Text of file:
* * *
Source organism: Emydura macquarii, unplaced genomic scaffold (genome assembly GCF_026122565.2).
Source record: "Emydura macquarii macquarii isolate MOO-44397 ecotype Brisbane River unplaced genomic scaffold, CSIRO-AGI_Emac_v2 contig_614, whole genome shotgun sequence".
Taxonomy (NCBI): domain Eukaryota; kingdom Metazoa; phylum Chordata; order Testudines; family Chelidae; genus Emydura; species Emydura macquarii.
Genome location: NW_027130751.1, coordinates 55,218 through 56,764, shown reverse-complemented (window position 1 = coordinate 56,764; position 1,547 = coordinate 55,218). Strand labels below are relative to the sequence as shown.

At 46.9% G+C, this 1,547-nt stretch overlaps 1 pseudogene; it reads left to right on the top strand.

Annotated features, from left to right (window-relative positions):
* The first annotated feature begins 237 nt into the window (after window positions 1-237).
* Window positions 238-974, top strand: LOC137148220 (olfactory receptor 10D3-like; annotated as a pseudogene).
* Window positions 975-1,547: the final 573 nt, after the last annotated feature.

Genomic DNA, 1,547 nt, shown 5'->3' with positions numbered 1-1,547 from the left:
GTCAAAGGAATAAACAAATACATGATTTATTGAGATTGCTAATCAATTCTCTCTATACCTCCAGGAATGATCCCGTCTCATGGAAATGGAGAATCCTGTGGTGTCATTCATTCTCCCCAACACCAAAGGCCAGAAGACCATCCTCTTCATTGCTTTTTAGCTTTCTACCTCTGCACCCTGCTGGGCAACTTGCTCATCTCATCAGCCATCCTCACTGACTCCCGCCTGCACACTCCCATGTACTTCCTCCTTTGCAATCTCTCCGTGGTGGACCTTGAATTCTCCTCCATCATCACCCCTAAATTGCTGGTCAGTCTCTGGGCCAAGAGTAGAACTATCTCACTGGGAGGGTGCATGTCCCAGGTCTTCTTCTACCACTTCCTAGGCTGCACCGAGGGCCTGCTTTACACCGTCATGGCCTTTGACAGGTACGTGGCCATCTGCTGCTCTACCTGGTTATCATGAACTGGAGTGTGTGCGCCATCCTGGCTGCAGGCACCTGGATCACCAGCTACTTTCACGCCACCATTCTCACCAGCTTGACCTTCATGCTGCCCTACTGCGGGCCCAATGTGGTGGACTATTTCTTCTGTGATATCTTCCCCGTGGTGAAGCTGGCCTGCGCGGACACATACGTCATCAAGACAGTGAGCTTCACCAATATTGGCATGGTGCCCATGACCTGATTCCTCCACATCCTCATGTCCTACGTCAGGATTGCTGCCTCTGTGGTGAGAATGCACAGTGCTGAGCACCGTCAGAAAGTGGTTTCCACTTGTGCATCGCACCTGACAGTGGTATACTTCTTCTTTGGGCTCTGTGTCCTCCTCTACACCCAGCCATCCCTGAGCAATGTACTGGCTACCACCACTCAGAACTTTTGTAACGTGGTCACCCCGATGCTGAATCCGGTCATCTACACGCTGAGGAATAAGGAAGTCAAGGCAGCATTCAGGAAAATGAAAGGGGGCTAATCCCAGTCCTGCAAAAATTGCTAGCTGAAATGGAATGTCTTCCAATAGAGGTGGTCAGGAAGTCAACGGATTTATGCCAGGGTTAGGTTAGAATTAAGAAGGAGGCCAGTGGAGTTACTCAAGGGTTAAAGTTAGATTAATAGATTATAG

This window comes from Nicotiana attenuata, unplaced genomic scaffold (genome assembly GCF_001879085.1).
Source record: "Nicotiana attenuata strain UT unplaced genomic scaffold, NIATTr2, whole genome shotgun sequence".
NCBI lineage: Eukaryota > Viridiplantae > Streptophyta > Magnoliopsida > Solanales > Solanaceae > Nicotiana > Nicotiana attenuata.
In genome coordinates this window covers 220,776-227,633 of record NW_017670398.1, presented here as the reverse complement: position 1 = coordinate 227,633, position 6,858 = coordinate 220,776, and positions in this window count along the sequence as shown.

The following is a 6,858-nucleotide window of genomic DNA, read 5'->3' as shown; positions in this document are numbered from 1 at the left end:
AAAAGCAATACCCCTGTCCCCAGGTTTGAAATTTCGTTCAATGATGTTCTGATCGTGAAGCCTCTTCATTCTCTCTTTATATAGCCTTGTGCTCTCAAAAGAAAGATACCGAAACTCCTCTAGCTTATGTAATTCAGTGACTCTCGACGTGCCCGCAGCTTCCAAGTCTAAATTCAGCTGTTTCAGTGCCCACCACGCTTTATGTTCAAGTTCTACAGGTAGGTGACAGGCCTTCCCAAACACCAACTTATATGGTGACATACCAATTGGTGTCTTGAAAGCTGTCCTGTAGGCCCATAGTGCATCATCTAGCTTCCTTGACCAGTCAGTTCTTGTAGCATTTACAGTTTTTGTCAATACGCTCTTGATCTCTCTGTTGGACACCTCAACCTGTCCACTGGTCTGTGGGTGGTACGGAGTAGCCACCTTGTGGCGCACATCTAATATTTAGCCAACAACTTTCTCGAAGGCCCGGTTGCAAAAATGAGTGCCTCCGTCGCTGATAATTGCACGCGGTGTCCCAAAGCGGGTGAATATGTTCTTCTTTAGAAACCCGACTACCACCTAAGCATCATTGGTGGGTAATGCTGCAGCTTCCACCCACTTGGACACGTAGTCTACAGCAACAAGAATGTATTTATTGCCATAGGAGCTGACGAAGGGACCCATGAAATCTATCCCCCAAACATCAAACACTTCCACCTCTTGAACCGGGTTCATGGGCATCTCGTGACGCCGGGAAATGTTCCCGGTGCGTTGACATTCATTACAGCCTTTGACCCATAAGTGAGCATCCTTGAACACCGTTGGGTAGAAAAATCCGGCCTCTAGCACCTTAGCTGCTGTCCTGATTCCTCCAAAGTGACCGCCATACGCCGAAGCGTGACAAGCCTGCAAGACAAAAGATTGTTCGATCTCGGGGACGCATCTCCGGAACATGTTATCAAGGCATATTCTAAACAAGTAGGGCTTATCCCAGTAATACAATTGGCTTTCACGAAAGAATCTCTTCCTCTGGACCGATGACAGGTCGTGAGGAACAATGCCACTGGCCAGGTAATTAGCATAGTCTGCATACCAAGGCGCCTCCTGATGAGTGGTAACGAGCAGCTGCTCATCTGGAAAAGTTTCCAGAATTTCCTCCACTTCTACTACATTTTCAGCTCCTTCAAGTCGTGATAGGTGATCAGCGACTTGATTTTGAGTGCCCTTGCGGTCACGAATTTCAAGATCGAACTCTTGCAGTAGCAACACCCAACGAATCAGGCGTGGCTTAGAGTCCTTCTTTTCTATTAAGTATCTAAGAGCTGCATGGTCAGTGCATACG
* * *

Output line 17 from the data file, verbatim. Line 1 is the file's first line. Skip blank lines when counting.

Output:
AAAAGCAATACCCCTGTCCCCAGGTTTGAAATTTCGTTCAATGATGTTCTGATCGTGAAGCCTCTTCATTCTCTCTTTATATAGCCTTGTGCTCTCAAAAGAAAGATACCGAAACTCCTCTAGCTTATGTAATTCAGTGACTCTCGACGTGCCCGCAGCTTCCAAGTCTAAATTCAGCTGTTTCAGTGCCCACCACGCTTTATGTTCAAGTTCTACAGGTAGGTGACAGGCCTTCCCAAACACCAACTTATATGGTGACATACCAATTGGTGTCTTGAAAGCTGTCCTGTAGGCCCATAGTGCATCATCTAGCTTCCTTGACCAGTCAGTTCTTGTAGCATTTACAGTTTTTGTCAATACGCTCTTGATCTCTCTGTTGGACACCTCAACCTGTCCACTGGTCTGTGGGTGGTACGGAGTAGCCACCTTGTGGCGCACATCTAATATTTAGCCAACAACTTTCTCGAAGGCCCGGTTGCAAAAATGAGTGCCTCCGTCGCTGATAATTGCACGCGGTGTCCCAAAGCGGGTGAATATGTTCTTCTTTAGAAACCCGACTACCACCTAAGCATCATTGGTGGGTAATGCTGCAGCTTCCACCCACTTGGACACGTAGTCTACAGCAACAAGAATGTATTTATTGCCATAGGAGCTGACGAAGGGACCCATGAAATCTATCCCCCAAACATCAAACACTTCCACCTCTTGAACCGGGTTCATGGGCATCTCGTGACGCCGGGAAATGTTCCCGGTGCGTTGACATTCATTACAGCCTTTGACCCATAAGTGAGCATCCTTGAACACCGTTGGGTAGAAAAATCCGGCCTCTAGCACCTTAGCTGCTGTCCTGATTCCTCCAAAGTGACCGCCATACGCCGAAGCGTGACAAGCCTGCAAGACAAAAGATTGTTCGATCTCGGGGACGCATCTCCGGAACATGTTATCAAGGCATATTCTAAACAAGTAGGGCTTATCCCAGTAATACAATTGGCTTTCACGAAAGAATCTCTTCCTCTGGACCGATGACAGGTCGTGAGGAACAATGCCACTGGCCAGGTAATTAGCATAGTCTGCATACCAAGGCGCCTCCTGATGAGTGGTAACGAGCAGCTGCTCATCTGGAAAAGTTTCCAGAATTTCCTCCACTTCTACTACATTTTCAGCTCCTTCAAGTCGTGATAGGTGATCAGCGACTTGATTTTGAGTGCCCTTGCGGTCACGAATTTCAAGATCGAACTCTTGCAGTAGCAACACCCAACGAATCAGGCGTGGCTTAGAGTCCTTCTTTTCTATTAAGTATCTAAGAGCTGCATGGTCAGTGCATACG